that would build me an app that uses the plugins in my project and uses an url to to another ionic serve for the content in order to do wifi livereload.
So a bit of customisation possible, and a bit of Ionic magic. And only need to rebuild once I meddle with the plugins.
I love that idea:
Interesting, so more or less a ionic cordova run --livereload that uses an app from ionic serve instead of what was built into it… That would mean it would have to include code to “receive” the running ionic serve instances instead of the real www.
Hmm, that should be doable with a little local scripting. Only thing missing is the code of the DevApp that displays the instances (and all workarounds so it can “just” display these then - but I am not sure if there are any).
Want to create a new topic for this “Local DevApp: Mix ionic cordova run --livereload with ideas from the Ionic DevApp” thing you just invented? I think we should talk about it some more @Tommertom.
Edit: I remembered that someone created a project on Github with a “build your own DevApp with your own plugins”. I am pretty sure one could reuse that code…
So much, that I created this topic myself. Let’s see if this goes somewhere.
So my thinking how this could work: ionic cordova run --livereload builds the app and sets the URL to the serve running locally. @Tommertom’s idea was to not do that as it requires this process to run, but to give the user the option to select a running separate ionic serve instance.
To make this work the app has to be build with the page that can display these instances, instead of the actual www.
The solution could be some command line tool that replaces www, then runs the build and installs it, then replaces www with the original files again. As we are talking about a native app, we even only have to replace the files inside platforms/ios|android with a set of files that can show the running ionic serve instances.
(One could even imagine that the process copies over config.xml as a data file to both the pseudo devapp and the real app one is developing, so the pseudo dev app can check if the native build still has all the necessary plugins in the correct version or if you need to replace the native app with a new one.)
People asking: What is the big advantage, I am fine with the plugins of the DevApp? The reason is that this app can be debuggable - which means you can learn a lot more about crashes and problems in the app. iOS AppStore apps can’t be.
This would make my life much easier. The process of actually making it happen is a bit over my head in the sense that I hadn’t considered this idea until 2 minutes ago, but I’ll think on it. If I come up with any good ideas, you’ll be the 2nd to know.
I never really used --livereload. It actually failed miserably on my PC. And I wouldnt want to use it, as I rather have wifi connection. And if you have seen one of the latest blogs from @joshmorony, you can see the advantage of wifi, as it allows you to test on multiple devices at the same time. A --livereload with cable won’t easily support.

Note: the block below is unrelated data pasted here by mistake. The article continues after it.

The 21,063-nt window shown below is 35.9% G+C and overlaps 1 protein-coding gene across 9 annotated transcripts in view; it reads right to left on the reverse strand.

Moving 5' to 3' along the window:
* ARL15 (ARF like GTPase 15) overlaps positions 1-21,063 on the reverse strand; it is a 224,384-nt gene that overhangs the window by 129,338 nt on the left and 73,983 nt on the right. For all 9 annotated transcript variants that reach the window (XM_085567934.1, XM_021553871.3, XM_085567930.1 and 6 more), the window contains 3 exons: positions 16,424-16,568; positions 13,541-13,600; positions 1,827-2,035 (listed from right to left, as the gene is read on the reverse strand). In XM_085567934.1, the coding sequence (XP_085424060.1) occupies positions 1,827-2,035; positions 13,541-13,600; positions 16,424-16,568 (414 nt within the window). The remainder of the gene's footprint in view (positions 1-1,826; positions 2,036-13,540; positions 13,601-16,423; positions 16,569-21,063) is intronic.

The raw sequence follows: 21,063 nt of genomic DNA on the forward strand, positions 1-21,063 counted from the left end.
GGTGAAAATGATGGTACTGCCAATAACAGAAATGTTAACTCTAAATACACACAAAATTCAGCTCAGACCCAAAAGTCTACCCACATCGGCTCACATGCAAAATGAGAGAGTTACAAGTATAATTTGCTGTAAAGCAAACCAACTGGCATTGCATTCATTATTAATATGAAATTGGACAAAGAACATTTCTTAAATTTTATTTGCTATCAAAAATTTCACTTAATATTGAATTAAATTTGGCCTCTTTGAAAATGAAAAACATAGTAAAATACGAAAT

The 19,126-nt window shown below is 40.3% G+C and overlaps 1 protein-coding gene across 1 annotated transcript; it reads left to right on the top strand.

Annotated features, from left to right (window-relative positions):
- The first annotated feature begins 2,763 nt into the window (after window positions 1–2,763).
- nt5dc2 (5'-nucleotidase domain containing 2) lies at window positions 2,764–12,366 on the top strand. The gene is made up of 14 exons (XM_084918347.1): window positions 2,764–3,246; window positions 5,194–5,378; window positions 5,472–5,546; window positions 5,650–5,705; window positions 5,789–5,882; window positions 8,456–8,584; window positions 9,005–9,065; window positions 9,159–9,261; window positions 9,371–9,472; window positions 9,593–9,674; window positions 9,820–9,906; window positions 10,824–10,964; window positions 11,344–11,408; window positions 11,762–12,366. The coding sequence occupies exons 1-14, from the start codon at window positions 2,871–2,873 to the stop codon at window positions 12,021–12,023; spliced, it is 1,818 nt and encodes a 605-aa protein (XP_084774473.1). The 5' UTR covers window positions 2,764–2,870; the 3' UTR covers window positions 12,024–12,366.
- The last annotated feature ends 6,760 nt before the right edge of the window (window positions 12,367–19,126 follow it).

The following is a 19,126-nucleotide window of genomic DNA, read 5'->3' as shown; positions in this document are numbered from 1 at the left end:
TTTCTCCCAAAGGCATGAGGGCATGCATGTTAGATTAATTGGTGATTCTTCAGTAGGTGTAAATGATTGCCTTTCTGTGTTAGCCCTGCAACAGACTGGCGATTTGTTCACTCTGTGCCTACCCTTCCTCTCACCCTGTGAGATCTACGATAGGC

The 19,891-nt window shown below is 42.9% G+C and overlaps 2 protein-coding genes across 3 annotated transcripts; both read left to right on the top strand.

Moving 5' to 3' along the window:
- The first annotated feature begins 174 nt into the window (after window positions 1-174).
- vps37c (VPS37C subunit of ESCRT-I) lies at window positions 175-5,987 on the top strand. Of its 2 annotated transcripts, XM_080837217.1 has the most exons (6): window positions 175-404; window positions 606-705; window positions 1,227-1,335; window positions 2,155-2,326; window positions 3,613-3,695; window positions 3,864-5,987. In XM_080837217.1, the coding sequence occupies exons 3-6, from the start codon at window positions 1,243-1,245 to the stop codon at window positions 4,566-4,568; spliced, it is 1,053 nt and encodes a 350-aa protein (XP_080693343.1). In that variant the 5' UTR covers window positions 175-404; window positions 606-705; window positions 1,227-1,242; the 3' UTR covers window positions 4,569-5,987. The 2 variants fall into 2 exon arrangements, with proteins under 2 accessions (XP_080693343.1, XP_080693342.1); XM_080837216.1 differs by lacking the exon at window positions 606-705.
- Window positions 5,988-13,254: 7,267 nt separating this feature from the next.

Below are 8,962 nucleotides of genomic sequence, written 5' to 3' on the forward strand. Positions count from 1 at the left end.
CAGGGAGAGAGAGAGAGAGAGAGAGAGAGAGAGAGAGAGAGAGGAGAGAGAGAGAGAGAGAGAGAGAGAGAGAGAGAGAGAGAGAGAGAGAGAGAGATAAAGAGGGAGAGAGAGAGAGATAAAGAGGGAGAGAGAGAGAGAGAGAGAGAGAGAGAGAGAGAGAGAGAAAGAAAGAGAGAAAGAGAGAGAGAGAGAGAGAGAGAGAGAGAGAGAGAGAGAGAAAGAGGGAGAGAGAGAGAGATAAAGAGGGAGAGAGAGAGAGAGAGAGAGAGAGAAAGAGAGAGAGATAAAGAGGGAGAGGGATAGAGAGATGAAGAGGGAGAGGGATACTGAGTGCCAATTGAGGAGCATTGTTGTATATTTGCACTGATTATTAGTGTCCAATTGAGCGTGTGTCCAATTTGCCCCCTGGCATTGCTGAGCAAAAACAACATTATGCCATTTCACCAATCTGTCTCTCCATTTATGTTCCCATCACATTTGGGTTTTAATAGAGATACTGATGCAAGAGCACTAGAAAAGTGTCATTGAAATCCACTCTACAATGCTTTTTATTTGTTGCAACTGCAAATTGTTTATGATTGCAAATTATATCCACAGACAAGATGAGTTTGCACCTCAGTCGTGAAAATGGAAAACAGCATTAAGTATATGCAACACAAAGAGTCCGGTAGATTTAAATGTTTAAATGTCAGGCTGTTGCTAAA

As to the scripting, I think you may bump into the same issue as I did with the altDevApp: how to redirect navigation, without losing Cordova connection? Ionic serve does not serve cordova.js and cordova_plugins.js, so you need to inject it in the navigated view.
I tried navigation.location and InAppBrowser injection, but didn’t work. Next try: using iFrames (not recommended practice though). The last resort would be to build a plugin that does all the plugin injection stuff, aka, the Plugin That Rules Them All… But that would require some small but intelligent java/xcode developing which I am not keen on doing…
What I am hoping is that the Ionic Team is willing to share a bit how they do this trick in DevApp/Ionic View. Probably with some local saving and serving…but which files. And how to do the redirect.
All features you need to build in a CLI version too. And then we can consider doing PR on the CLI, I guess.
The community figuring out its own devapp - and indeed that is what I tried earlier (and posted in the forum). And it seemed to work on the vibration plugin. But not with another simple plugin (Device), due to absence of cordova.js etc. Seems that a navigation redirect kills the cordova connection. So I would love to hear suggestions on how to fix this. I tried InAppBrowser injection and possibly look into other features… Suggestion in the other thread please!
Makes sense, as there is no cordova.js when you use ionic serve. So somehow the Ionic DevApp has to work around that.
Unfortunately you can’t just debug the devapp as it comes from the store and check out if there is a cordova.js and where it comes from…
Would be nice to see ionic serve work with the phonegap developer app. Then it will be easy to move both ways: create boilerplate devapp and features in ionic serve to support it (like providing a appzip just as phonegap serve does)
Ok, then the Phonegap Developer is using something like Ionic Deploy or CodePush internally - which might be another interesting thing to look at to understand how one can replace files, but keep cordova.js in place.
This also points to an alternative solution to “hijacking” the build process: a Cordova plugin that somehow replaces the actual app with the “pseudo devapp” code.
@jaydz: thx for the message. We’ll see where we end.
As to my own efforts, I see that adding stuff to ionic-cli and ionic-app-scripts is a bit beyond my appetite (and no guarantee any PR is granted into the master). I did experiment and managed to generate zip files for the contentsync plugin to use while serving in ionic serve, but absolutely not worthy to use in a PR.
So, next step is to see if I can use the contentsync code to create my own plugin to load cordova assets on web assets served from a remote host. In theory this should be doable. Let’s see if my skills (and time) are sufficient